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Home > Business Strategy Best Practice > Avoiding the Mistakes of the Past: Lessons from the Startup World

Business Strategy Best Practice

Avoiding the Mistakes of the Past: Lessons from the Startup World

by James E. Schrager

Table of contents

Executive Summary

Congratulations if you didn’t personally feel the hardship of the dot-com implosion. Many millions went to their demise but at least left behind a legacy of what not to do. Fear not if you won’t be using the internet in your next venture. Many of these lessons generalize well beyond their former faulty incarnations. For those of you with a new product, technology, or division to launch, most translate into corporate organizations.

Introduction

Failure is a wonderful teacher. The new-economy revolution had many of the trappings of a genuine economic revolt: vast fortunes forged in a fortnight, dashing young heroes and heroines, rotten institutions brought to their knees. It held such great promise, yet today even the dreams feel thoroughly eviscerated. What to learn from the revolution that never was? What lessons can be applied to new ventures?

There is no better place to look for historical clues than the business plans presented by aspiring business managers. These serve as the revolutionary documents of record, holding within their propositions the seeds of ultimate success or failure. We will reassess these pillars of revolutionary wisdom.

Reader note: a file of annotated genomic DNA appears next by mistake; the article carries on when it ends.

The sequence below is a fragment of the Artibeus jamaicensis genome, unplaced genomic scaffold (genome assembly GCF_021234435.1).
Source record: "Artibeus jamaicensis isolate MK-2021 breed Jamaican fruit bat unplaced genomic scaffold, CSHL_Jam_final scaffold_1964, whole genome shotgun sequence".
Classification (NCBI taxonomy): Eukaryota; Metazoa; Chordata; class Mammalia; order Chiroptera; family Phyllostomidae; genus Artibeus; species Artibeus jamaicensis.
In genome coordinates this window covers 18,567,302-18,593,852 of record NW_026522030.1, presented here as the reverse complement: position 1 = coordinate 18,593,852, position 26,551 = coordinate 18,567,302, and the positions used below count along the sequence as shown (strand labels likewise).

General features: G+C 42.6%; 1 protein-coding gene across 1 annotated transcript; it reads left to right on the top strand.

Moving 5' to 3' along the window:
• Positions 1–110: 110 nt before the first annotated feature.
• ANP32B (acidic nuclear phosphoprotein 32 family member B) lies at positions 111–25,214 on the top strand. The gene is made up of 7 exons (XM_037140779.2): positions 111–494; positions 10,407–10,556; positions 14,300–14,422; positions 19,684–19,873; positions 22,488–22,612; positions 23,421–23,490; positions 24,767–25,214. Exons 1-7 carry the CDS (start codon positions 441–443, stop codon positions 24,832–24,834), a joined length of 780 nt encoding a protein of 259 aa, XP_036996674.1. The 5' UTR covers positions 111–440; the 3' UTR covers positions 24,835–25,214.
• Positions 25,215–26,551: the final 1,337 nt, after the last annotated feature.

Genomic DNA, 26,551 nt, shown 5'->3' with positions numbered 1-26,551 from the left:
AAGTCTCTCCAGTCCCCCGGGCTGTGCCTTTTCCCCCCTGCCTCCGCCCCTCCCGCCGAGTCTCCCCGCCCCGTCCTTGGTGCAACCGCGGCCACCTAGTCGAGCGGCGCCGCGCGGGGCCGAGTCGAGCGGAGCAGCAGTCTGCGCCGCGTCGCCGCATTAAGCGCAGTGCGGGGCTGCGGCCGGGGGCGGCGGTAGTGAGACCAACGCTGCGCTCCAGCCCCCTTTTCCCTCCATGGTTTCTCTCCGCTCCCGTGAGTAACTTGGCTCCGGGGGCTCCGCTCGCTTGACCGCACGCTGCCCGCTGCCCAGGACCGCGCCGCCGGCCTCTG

The Lessons to Learn

We Will Establish First-Mover Advantage

The problem with this mantra is that first mover by itself means little; what matters instead is the power of your strategy. The first team to execute a dumb idea has accomplished nothing. In some cases, when you have an exceptional new technology, being first brings power. In other cases—say, when your strategy is nothing more than another way to sell books—being first has little effect. Post-revolution, you can safely ignore the first-mover boasts. Instead, worry about the inherent strength or weakness of the business strategy.

Amazon was concerned with being the first big player selling books on the Web. However, Amazon’s profit struggle has shown that being first made little difference. If you have an invention, for example, the xerographic copy process, being first is wonderful. But note the difference: Xerox got a patent for its process, thereby making it not only the first, but also the only company to offer a plain-paper copier. Since no one could duplicate its service, it was able to charge a premium. Amazon will never be the only seller of books, so its margins will always be subject to pressure. First mover is fine when defensible, but meaningless without a way to stop competitors entering the market.

We Will Be the Technology Leader

Venture capitalists (VCs) are at their best when making carefully calibrated bets on technology companies. They have mostly ignored the rough-and-tumble world of retail business on their way to investments in computer memory chips, software codes, medical devices, pharmaceuticals, genomics, magnetic storage media, telecom satellites, optical bandwidth, and truly new technologies. In each case, tech-company founders had to produce something new and wonderful that worked as promised, would be in great demand, and could be protected via patents, trade secrets, or switching costs. Internet retailers may claim to have some bits of technology in a one-click purchase screen or real-time chat lists, but these are hardly protectable. As such, e-retailing cannot be the basis of a technology strategy.

Claims of new technologies that cannot be protected are not worth much. Instead, strategies may center on building a brand; however, this is expensive to construct and requires constant maintenance to remain viable.